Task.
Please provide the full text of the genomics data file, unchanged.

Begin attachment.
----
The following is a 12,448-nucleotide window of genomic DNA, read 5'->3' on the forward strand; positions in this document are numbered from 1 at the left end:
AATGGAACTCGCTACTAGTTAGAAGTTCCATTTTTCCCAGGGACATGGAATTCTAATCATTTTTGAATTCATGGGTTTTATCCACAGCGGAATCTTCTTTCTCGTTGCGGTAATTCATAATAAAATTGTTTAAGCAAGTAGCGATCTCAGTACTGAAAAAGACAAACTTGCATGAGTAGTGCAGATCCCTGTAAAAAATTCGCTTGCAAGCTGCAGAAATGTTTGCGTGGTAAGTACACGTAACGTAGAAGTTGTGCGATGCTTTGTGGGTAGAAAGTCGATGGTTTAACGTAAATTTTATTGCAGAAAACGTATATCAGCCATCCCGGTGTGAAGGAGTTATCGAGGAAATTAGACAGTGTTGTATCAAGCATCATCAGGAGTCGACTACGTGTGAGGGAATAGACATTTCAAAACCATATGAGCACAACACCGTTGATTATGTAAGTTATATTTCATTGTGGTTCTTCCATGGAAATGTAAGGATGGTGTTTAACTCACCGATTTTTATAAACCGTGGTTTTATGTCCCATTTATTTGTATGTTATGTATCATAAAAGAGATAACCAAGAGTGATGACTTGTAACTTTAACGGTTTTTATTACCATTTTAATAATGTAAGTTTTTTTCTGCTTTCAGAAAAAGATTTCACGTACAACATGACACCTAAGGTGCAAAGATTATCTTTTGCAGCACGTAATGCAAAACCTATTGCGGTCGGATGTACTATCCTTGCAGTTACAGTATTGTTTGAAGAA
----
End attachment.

The following is a 12,448-nucleotide window of genomic DNA, read 5'->3' on the forward strand; positions in this document are numbered from 1 at the left end:
AATGGAACTCGCTACTAGTTAGAAGTTCCATTTTTCCCAGGGACATGGAATTCTAATCATTTTTGAATTCATGGGTTTTATCCACAGCGGAATCTTCTTTCTCGTTGCGGTAATTCATAATAAAATTGTTTAAGCAAGTAGCGATCTCAGTACTGAAAAAGACAAACTTGCATGAGTAGTGCAGATCCCTGTAAAAAATTCGCTTGCAAGCTGCAGAAATGTTTGCGTGGTAAGTACACGTAACGTAGAAGTTGTGCGATGCTTTGTGGGTAGAAAGTCGATGGTTTAACGTAAATTTTATTGCAGAAAACGTATATCAGCCATCCCGGTGTGAAGGAGTTATCGAGGAAATTAGACAGTGTTGTATCAAGCATCATCAGGAGTCGACTACGTGTGAGGGAATAGACATTTCAAAACCATATGAGCACAACACCGTTGATTATGTAAGTTATATTTCATTGTGGTTCTTCCATGGAAATGTAAGGATGGTGTTTAACTCACCGATTTTTATAAACCGTGGTTTTATGTCCCATTTATTTGTATGTTATGTATCATAAAAGAGATAACCAAGAGTGATGACTTGTAACTTTAACGGTTTTTATTACCATTTTAATAATGTAAGTTTTTTTCTGCTTTCAGAAAAAGATTTCACGTACAACATGACACCTAAGGTGCAAAGATTATCTTTTGCAGCACGTAATGCAAAACCTATTGCGGTCGGATGTACTATCCTTGCAGTTACAGTATTGTTTGAAGAA